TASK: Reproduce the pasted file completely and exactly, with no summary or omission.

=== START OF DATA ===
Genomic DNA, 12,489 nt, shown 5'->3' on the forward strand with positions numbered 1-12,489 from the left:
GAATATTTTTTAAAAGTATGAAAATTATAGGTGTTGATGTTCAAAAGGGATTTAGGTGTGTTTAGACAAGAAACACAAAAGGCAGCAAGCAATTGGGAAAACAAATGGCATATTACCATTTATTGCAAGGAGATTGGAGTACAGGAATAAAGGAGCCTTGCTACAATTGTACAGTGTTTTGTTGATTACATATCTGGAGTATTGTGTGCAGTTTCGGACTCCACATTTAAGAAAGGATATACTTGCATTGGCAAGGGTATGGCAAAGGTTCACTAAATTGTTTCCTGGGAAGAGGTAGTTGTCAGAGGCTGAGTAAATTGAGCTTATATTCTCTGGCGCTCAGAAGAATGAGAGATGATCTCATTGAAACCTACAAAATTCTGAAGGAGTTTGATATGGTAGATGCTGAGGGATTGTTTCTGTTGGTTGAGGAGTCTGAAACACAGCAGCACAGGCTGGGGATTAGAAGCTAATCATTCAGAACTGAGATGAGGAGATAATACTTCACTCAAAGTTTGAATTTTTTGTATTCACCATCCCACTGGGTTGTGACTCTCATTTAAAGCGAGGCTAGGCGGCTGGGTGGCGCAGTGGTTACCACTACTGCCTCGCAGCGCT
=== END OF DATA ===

Genomic DNA, 12,489 nt, shown 5'->3' on the forward strand with positions numbered 1-12,489 from the left:
GAATATTTTTTAAAAGTATGAAAATTATAGGTGTTGATGTTCAAAAGGGATTTAGGTGTGTTTAGACAAGAAACACAAAAGGCAGCAAGCAATTGGGAAAACAAATGGCATATTACCATTTATTGCAAGGAGATTGGAGTACAGGAATAAAGGAGCCTTGCTACAATTGTACAGTGTTTTGTTGATTACATATCTGGAGTATTGTGTGCAGTTTCGGACTCCACATTTAAGAAAGGATATACTTGCATTGGCAAGGGTATGGCAAAGGTTCACTAAATTGTTTCCTGGGAAGAGGTAGTTGTCAGAGGCTGAGTAAATTGAGCTTATATTCTCTGGCGCTCAGAAGAATGAGAGATGATCTCATTGAAACCTACAAAATTCTGAAGGAGTTTGATATGGTAGATGCTGAGGGATTGTTTCTGTTGGTTGAGGAGTCTGAAACACAGCAGCACAGGCTGGGGATTAGAAGCTAATCATTCAGAACTGAGATGAGGAGATAATACTTCACTCAAAGTTTGAATTTTTTGTATTCACCATCCCACTGGGTTGTGACTCTCATTTAAAGCGAGGCTAGGCGGCTGGGTGGCGCAGTGGTTACCACTACTGCCTCGCAGCGCT